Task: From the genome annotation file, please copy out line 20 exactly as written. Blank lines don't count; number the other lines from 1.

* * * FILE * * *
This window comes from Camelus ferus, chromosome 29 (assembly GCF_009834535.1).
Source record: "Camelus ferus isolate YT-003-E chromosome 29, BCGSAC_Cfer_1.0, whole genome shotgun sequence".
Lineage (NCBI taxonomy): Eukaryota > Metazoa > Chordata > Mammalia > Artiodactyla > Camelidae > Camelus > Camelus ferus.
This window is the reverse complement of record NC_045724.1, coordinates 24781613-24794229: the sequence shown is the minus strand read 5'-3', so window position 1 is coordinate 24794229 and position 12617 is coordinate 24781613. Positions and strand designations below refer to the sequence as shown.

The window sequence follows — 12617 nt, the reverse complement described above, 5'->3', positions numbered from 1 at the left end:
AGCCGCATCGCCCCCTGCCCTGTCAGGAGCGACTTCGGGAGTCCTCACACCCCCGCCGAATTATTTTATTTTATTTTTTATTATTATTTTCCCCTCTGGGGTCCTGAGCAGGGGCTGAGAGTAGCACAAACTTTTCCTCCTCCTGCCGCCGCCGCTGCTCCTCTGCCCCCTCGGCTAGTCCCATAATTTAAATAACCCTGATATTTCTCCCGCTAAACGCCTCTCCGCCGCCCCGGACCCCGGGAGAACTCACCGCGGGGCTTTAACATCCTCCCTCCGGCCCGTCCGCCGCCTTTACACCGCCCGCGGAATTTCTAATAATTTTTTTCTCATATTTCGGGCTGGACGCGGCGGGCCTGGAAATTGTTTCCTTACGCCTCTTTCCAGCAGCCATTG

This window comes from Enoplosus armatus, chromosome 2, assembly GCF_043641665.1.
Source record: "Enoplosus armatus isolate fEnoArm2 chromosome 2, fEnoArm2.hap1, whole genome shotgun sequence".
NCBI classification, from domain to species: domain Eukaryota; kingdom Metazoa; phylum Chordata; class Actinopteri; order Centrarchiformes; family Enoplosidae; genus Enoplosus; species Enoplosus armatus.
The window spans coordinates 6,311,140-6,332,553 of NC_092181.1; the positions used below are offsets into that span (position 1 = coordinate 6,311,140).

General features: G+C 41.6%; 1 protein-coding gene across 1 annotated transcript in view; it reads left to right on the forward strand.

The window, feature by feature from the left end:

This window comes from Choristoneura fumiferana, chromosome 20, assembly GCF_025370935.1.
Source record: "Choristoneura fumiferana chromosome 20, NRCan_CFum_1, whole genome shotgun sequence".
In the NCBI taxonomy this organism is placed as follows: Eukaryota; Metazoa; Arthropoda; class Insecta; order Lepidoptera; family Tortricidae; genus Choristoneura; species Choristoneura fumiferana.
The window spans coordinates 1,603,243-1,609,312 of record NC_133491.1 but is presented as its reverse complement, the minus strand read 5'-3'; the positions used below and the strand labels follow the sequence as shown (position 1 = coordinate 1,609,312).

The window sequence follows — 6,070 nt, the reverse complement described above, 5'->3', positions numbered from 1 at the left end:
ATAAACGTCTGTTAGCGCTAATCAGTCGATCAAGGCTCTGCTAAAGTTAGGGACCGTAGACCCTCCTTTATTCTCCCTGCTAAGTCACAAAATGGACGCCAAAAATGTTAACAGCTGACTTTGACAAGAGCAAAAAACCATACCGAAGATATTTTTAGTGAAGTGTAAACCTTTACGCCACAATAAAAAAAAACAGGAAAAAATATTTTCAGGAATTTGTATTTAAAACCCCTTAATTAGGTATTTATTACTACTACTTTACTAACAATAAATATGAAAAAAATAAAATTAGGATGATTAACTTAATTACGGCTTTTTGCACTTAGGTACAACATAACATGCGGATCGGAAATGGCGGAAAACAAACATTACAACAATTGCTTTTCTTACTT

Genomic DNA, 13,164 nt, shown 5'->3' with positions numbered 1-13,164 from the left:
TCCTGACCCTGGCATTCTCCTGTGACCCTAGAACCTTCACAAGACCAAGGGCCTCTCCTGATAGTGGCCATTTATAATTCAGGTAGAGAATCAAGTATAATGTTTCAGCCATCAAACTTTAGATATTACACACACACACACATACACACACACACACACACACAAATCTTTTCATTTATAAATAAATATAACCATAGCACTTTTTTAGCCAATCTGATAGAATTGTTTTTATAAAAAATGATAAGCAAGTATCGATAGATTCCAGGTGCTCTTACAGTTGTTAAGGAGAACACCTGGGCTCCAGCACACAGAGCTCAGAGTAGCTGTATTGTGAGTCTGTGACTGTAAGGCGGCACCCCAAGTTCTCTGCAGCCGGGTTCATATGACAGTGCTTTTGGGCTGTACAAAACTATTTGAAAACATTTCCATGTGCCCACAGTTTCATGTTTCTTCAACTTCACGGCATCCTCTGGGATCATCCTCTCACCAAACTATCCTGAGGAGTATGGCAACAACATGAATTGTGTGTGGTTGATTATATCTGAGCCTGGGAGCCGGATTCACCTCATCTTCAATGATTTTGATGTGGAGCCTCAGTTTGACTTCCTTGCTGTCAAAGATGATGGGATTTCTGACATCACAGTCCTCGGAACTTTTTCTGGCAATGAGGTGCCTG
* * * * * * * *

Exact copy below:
TCCTGACCCTGGCATTCTCCTGTGACCCTAGAACCTTCACAAGACCAAGGGCCTCTCCTGATAGTGGCCATTTATAATTCAGGTAGAGAATCAAGTATAATGTTTCAGCCATCAAACTTTAGATATTACACACACACACACATACACACACACACACACACACAAATCTTTTCATTTATAAATAAATATAACCATAGCACTTTTTTAGCCAATCTGATAGAATTGTTTTTATAAAAAATGATAAGCAAGTATCGATAGATTCCAGGTGCTCTTACAGTTGTTAAGGAGAACACCTGGGCTCCAGCACACAGAGCTCAGAGTAGCTGTATTGTGAGTCTGTGACTGTAAGGCGGCACCCCAAGTTCTCTGCAGCCGGGTTCATATGACAGTGCTTTTGGGCTGTACAAAACTATTTGAAAACATTTCCATGTGCCCACAGTTTCATGTTTCTTCAACTTCACGGCATCCTCTGGGATCATCCTCTCACCAAACTATCCTGAGGAGTATGGCAACAACATGAATTGTGTGTGGTTGATTATATCTGAGCCTGGGAGCCGGATTCACCTCATCTTCAATGATTTTGATGTGGAGCCTCAGTTTGACTTCCTTGCTGTCAAAGATGATGGGATTTCTGACATCACAGTCCTCGGAACTTTTTCTGGCAATGAGGTGCCTG